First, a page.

Protein foods — includes meat, poultry, beans, seafood, eggs, nuts, and seeds
2 oz
4 oz
5 oz
5 oz
5 oz
6½ oz
1 oz = 1 oz lean meat, poultry or fish, 1 egg, 1 tablespoon peanut butter, ½ cup cooked dry beans, ½ oz nuts Eat lean meat and vary your choices.
Dairy — includes milk, cheese, and yogurt
2 cups
2½ cups
3 cups
3 cups
3 cups
3 cups
1 cup = 1 cup milk or yogurt, 1 ½ oz natural cheese, 2 oz processed cheese Choose low-fat or fat-free milk products.

 

Keeping Children Healthy

U.S. children today are more overweight and less physically fit compared to children of the 1960s. A variety of factors affect this trend but a primary reason is lack of physical activity. Today’s average school-aged child spends several hours each day watching television and spending time on the computer. The result is less physically activity. Added to the problem is the decline of physical education as children advance through the grade levels.

Keeping fat intake at moderate levels, without being too extreme, is important. Parents who are too restrictive with fat intake will limit a child’s ability to eat sufficient calories to maintain growth. No foods should be forbidden in a child’s diet. The key to achieving low- to moderate-fat levels is offering appropriate choices, balancing high-fat choices with low-fat choices, and providing a variety of foods. In a recent study on food marketing to children, fast foods have actually increased while sweetened beverages have decreased. Fat intake from fast foods is a concern in regard to total calorie intake and the potential for weight gain. Look over Table III, “Healthy Meal and Snack Ideas,” to learn about choosing lower fat choices.

Table III. Healthy Meal and Snack Ideas for children and others.
Instead of this… Choose this…
Grains (For whole grains, look for whole grain as the first item on ingredient list.)
Donuts Whole grain cereal (oatmeal, whole wheat flakes, toasted o’s)
Toaster pastry or white bread Variety of whole grain or enriched bread (whole wheat, whole oats, whole rye)
White pasta Whole wheat pasta
White rice Brown rice or wild rice
Vegetables (Eat more dark green and orange vegetables.)
Sautéed or deep-fried vegetables Lightly steamed vegetables with herb seasonings or lemon
French fries or au gratin potatoes Baked potato with low-fat yogurt, cottage cheese, or small amounts of margarine and sour cream, or baked sweet potato fries
Creamy salads Salads with low-fat dressing, vinegar, or oil
Protein Foods (Vary protein sources — choose more fish, beans, peas, nuts, and seeds.)
High-fat meat cuts Select lean meat cuts (those with “loin” or “round” in the name, such as tenderloin or sirloin); trim fat off.
Luncheon meats Select lean ham, chicken, and turkey to replace luncheon meats.
Hot dogs Roasted or baked chicken
Fried eggs Hard-cooked eggs
Milk and Milk Products (If you can’t drink milk, choose lactose-free products)
Whole milk Select low-fat or non-fat milk, milk products, and yogurt
Regular cheeses Use low-fat cheeses, such as mozzarella and ricotta
Ice cream Select sherbet or frozen yogurt, or smoothies made with low-fat milk and fruit
Snack Items (Use snacks only to supplement daily meals, not to replace them.)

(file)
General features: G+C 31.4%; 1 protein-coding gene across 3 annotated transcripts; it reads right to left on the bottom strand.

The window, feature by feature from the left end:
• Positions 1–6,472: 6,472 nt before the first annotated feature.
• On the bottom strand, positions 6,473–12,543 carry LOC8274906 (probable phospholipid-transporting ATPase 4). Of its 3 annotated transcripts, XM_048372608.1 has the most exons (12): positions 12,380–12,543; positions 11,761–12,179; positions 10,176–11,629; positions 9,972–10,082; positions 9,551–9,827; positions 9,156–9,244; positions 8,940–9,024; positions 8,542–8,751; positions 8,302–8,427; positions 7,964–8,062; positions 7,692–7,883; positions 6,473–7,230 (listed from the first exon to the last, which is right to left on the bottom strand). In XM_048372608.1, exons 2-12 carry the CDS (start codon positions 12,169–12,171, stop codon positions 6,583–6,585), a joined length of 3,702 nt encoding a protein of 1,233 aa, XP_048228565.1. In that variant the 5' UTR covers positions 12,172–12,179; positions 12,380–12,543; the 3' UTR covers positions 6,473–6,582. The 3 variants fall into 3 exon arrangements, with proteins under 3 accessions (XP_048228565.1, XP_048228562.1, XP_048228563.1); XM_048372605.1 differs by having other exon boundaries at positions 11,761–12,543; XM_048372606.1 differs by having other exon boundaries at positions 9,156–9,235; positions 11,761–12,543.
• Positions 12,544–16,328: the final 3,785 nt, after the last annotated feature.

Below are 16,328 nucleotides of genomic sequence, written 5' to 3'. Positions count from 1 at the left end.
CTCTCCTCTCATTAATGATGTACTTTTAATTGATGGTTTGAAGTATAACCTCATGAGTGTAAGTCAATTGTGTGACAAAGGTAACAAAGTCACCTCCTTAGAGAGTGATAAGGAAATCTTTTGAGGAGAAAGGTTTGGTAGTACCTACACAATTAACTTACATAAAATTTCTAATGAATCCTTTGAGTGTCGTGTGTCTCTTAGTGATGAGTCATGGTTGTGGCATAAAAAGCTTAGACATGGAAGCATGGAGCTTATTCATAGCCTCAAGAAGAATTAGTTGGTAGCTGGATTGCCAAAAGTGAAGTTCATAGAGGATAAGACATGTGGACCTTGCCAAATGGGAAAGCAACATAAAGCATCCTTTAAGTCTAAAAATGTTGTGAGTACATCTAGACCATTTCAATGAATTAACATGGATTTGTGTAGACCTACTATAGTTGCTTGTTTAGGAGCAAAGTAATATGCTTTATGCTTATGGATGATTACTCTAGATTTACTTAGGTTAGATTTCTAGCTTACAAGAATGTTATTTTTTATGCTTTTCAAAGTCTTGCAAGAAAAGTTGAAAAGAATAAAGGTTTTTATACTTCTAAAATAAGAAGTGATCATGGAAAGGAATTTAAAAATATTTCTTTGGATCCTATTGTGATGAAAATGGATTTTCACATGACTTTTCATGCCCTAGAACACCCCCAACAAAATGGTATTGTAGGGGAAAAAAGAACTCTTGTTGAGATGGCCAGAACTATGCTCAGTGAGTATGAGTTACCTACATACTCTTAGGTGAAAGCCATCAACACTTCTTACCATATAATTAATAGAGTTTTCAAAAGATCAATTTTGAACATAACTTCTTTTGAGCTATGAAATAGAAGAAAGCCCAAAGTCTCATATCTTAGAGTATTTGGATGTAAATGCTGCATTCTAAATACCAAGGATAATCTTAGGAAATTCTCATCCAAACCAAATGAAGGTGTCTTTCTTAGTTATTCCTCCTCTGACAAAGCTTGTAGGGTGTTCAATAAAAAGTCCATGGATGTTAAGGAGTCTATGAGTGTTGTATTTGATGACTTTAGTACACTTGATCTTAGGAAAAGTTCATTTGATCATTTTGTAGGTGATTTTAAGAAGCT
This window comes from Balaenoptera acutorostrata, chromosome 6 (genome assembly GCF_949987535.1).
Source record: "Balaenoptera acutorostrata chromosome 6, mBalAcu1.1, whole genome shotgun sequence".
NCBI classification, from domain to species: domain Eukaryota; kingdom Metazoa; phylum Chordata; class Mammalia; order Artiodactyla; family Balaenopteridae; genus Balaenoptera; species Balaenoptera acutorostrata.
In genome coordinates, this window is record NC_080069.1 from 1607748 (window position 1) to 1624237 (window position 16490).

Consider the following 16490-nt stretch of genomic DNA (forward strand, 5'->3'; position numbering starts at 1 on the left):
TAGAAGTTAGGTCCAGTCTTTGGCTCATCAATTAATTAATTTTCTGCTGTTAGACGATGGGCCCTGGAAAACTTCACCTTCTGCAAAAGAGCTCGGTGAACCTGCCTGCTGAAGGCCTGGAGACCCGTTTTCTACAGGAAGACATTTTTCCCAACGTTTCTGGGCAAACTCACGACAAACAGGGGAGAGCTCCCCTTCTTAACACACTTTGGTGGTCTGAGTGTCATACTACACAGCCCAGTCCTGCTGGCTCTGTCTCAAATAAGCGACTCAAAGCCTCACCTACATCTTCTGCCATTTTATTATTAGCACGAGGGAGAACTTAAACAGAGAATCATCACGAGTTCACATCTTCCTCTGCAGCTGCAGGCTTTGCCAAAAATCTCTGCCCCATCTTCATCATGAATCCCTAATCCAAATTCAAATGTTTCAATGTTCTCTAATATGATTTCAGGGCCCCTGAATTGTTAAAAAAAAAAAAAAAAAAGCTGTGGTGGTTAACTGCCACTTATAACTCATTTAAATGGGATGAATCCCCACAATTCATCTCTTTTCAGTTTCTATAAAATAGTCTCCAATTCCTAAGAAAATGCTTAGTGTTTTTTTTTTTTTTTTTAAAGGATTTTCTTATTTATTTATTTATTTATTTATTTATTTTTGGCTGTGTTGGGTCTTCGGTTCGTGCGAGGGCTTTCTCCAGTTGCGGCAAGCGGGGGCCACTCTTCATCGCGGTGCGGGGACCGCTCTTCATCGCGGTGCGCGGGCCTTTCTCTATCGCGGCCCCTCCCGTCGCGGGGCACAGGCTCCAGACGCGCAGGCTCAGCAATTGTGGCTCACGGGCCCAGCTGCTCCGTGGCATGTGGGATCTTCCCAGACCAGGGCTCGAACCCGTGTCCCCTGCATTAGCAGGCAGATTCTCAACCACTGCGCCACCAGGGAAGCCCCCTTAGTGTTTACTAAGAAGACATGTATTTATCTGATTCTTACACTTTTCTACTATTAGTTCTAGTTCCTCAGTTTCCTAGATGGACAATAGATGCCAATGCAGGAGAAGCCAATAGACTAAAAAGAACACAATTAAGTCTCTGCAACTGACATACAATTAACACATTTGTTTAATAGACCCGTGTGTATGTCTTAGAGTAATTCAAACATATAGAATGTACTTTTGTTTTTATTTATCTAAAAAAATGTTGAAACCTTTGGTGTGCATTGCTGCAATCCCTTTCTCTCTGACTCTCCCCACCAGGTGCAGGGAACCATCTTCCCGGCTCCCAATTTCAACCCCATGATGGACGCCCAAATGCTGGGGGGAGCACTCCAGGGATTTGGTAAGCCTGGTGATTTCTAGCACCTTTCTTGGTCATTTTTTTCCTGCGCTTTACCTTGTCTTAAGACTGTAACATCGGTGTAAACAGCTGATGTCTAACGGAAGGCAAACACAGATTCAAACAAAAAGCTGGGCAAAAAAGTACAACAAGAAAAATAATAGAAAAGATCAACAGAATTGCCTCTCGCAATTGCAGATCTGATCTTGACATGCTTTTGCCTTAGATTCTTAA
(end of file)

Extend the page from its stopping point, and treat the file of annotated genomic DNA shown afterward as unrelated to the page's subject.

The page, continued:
Chips Popcorn
Candy bars, fruit snacks, etc. Low-fat crackers, bread sticks
Cookies or snack cakes Graham or whole grain crackers, trail mix (whole grain cereal, dried fruit, nuts, etc.)

Summary

Nutrition for school-aged children should promote growth, and meet energy and nutrient needs without promoting too much weight gain. During the school years, children will experience increased opportunities to make choices about their food intakes. Parents can help their children make positive food choices by planning family mealtimes, keeping a variety of foods on hand, and setting positive examples. Habits formed in childhood are likely to carry into adult years.

References

Cavadini, C, Siega-Riz, AM, and Popkin, BM. U.S. adolescent food intake trends from 1965 to 1996. Arch Dis Child 83:13-24, 2000.

Ogden, CL, Flegal, KM, Carroll, MD, Johnson, CL. Prevalence and trends in overweight among U.S. children and adolescents, 1999-2000. JAMA 288:1728-1732, 2000.

Robinson, TN. Reducing children’s television viewing to prevent obesity: a randomized controlled trial. JAMA 282(16):1561-7, 1999.

U.S. Dept. of Health and Human Services and USDA. Dietary Guidelines for Americans, 2010 (7th ed.). http://www.cnpp.usda.gov/DGAs2010-PolicyDocument.htm.

2008 Physical Activity Guidelines for Americans. http://www.health.gov/PAGuidelines/guidelines/default.aspx. February 2012.

www.choosemyplate.gov. February 2012.

Ogden CL, Carroll MD, Curtin LR, Lamb MM, Flegal KM. Prevalence of High Body Mass Index in U.S. children and Adolescents, 2007-08, JAMA 303(3)242-249, 2010.

Powell LM, Schermbeck RM, Szczypka G, Chaloupka FJ, Braunschweig CL. Trends in the nutritional content of television food advertisements seen by children in the United States. Arch Pediatr Adolesc Med. 165(12)1078-1086, 2011.

Acknowledgment

The authors would like to acknowledge the contributions of Linda Boeckner and Karen Schledewitz, authors of the original edition of this publication.

This publication has been peer reviewed.


Visit the University of Nebraska–Lincoln Extension Publications website for more publications.
Index: Foods and Nutrition
Nutrition
1992, 2006, Revised June 2012

Extension is a Division of the Institute of Agriculture and Natural Resources at the University of Nebraska–Lincoln cooperating with the Counties and the United States Department of Agriculture.

University of Nebraska–Lincoln Extension educational programs abide with the nondiscrimination policies of the University of Nebraska–Lincoln and the United States Department of Agriculture.

© 2006, 2012, The Board of Regents of the University of Nebraska on behalf of the University of Nebraska–Lincoln Extension. All rights reserved.